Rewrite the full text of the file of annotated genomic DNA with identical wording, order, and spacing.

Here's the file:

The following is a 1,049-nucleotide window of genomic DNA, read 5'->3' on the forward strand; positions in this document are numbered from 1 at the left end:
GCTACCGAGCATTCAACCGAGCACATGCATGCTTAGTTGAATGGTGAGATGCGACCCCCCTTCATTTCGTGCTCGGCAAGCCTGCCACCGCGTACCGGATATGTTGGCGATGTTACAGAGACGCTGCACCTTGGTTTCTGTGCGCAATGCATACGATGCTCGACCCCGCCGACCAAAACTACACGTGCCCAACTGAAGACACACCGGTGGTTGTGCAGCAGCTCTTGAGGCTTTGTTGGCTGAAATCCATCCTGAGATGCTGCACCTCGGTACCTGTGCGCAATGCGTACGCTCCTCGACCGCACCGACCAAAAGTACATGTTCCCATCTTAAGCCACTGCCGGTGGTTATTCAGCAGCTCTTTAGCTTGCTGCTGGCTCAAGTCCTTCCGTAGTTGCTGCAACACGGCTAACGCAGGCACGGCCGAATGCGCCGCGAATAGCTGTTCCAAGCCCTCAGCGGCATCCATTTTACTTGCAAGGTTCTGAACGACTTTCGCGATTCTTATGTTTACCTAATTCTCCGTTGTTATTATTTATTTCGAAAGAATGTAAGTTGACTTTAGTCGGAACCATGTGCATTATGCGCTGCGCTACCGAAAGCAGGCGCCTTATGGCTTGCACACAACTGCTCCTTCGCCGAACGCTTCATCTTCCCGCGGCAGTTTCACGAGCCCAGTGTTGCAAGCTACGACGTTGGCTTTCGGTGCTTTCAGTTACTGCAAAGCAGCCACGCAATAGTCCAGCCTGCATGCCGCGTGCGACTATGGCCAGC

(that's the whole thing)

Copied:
The following is a 1,049-nucleotide window of genomic DNA, read 5'->3' on the forward strand; positions in this document are numbered from 1 at the left end:
GCTACCGAGCATTCAACCGAGCACATGCATGCTTAGTTGAATGGTGAGATGCGACCCCCCTTCATTTCGTGCTCGGCAAGCCTGCCACCGCGTACCGGATATGTTGGCGATGTTACAGAGACGCTGCACCTTGGTTTCTGTGCGCAATGCATACGATGCTCGACCCCGCCGACCAAAACTACACGTGCCCAACTGAAGACACACCGGTGGTTGTGCAGCAGCTCTTGAGGCTTTGTTGGCTGAAATCCATCCTGAGATGCTGCACCTCGGTACCTGTGCGCAATGCGTACGCTCCTCGACCGCACCGACCAAAAGTACATGTTCCCATCTTAAGCCACTGCCGGTGGTTATTCAGCAGCTCTTTAGCTTGCTGCTGGCTCAAGTCCTTCCGTAGTTGCTGCAACACGGCTAACGCAGGCACGGCCGAATGCGCCGCGAATAGCTGTTCCAAGCCCTCAGCGGCATCCATTTTACTTGCAAGGTTCTGAACGACTTTCGCGATTCTTATGTTTACCTAATTCTCCGTTGTTATTATTTATTTCGAAAGAATGTAAGTTGACTTTAGTCGGAACCATGTGCATTATGCGCTGCGCTACCGAAAGCAGGCGCCTTATGGCTTGCACACAACTGCTCCTTCGCCGAACGCTTCATCTTCCCGCGGCAGTTTCACGAGCCCAGTGTTGCAAGCTACGACGTTGGCTTTCGGTGCTTTCAGTTACTGCAAAGCAGCCACGCAATAGTCCAGCCTGCATGCCGCGTGCGACTATGGCCAGC